Photographers Join Civil Rights Lawsuit Against NYPD

The National Press Photographers Association cites numerous violations of civil rights during the Occupy Wall Street protests.

During the Occupy Wall Street protests in New York City, news photographers have often been on the front lines, getting arrested and taking blows along with the protesters.

Now, the association that represents many of those photographers is joining a major lawsuit.

The National Press Photographers Association, which represents 7,000 members nationwide, has joined the case as a plaintiff, along with five elected officials and a dozen journalists.

The lawsuit, filed by a group of civil rights attorneys — including Leo Glickman, Yetta G. Kurland, and Wylie Stecklow — targets alleged police misconduct during the protests and asks for federal monitors to keep an eye on the NYPD. The suit also names the city, Mayor Michael Bloomberg, the Metropolitan Transit Authority, Brookfield Projects, and JP Morgan Chase — which it cites for the $4.6 million donation the company gave to the NYPD in 2010.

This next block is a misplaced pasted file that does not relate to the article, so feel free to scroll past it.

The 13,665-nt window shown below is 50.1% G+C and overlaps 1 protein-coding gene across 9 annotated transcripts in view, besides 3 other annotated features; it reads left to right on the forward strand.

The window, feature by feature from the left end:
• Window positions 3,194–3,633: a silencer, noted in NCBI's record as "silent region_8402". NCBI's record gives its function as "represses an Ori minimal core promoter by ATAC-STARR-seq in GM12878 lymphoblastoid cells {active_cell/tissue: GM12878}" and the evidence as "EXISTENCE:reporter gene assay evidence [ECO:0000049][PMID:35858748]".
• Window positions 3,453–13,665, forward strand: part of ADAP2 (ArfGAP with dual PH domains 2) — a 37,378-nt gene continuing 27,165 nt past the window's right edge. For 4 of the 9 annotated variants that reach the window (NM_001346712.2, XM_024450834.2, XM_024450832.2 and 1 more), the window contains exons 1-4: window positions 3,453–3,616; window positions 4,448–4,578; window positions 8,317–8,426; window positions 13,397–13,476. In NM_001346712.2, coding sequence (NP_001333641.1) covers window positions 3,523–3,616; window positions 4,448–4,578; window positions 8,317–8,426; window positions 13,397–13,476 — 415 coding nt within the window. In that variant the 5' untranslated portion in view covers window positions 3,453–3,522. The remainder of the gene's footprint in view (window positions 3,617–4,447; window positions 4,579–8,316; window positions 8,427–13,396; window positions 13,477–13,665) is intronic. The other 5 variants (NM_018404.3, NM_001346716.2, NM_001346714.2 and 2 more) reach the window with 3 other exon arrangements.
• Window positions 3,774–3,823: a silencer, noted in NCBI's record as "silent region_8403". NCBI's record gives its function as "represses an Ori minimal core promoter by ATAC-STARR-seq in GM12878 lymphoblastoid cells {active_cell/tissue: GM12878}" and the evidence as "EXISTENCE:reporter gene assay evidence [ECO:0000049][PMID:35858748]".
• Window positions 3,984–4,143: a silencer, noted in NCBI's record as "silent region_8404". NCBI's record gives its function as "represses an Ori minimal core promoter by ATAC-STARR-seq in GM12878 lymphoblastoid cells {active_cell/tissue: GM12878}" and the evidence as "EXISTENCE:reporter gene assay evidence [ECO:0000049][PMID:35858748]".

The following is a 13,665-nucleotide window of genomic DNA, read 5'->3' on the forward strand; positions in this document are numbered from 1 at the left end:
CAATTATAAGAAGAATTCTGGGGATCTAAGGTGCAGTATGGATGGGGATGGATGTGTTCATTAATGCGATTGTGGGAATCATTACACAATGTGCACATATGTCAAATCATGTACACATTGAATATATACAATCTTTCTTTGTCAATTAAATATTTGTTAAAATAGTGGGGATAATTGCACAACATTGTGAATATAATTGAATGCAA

Why should journalists be subjected to trauma-inducing harassment on the job?

Among the individual journalists joining the suit are NPPA member Stephanie Keith, who was recently named Newswoman of the Year by the the Newswomen’s Club of New York.

“I joined this lawsuit because, as a working journalist, I’ve been arrested, thrown to the ground, hit with batons, and yelled at by the NYPD while doing my job on assignment,” Keith said, according to a press release [PDF]. “I have seen my fellow journalists being treated this way as well. Why should journalists be subjected to trauma-inducing harassment on the job?”

The NPPA has made the NYPD’s treatment of protesters one of its key issues. The group, along with number of other publications and associations, recently sent a letter to Commissioner Ray Kelly in an effort to improve relations between the press and the police. The group noted a September 17 incident in which police “interfered with, assaulted, detained, and in some cases arrested members of the media who were on a public street covering the anniversary of the Occupy Wall Street protests.”

Almost 8,000 people have been arrested worldwide during the Occupy protests — including 185 last month in New York on the anniversary of the initial protest — according to

News media are blocked by NYPD officers from covering arrests of Occupy Wall Street protesters in Zuccotti Park on March 17. (photo by Andrew Katz/Flickr)

Ernie Smith

By Ernie Smith

Ernie Smith is a former senior editor for Associations Now. MORE

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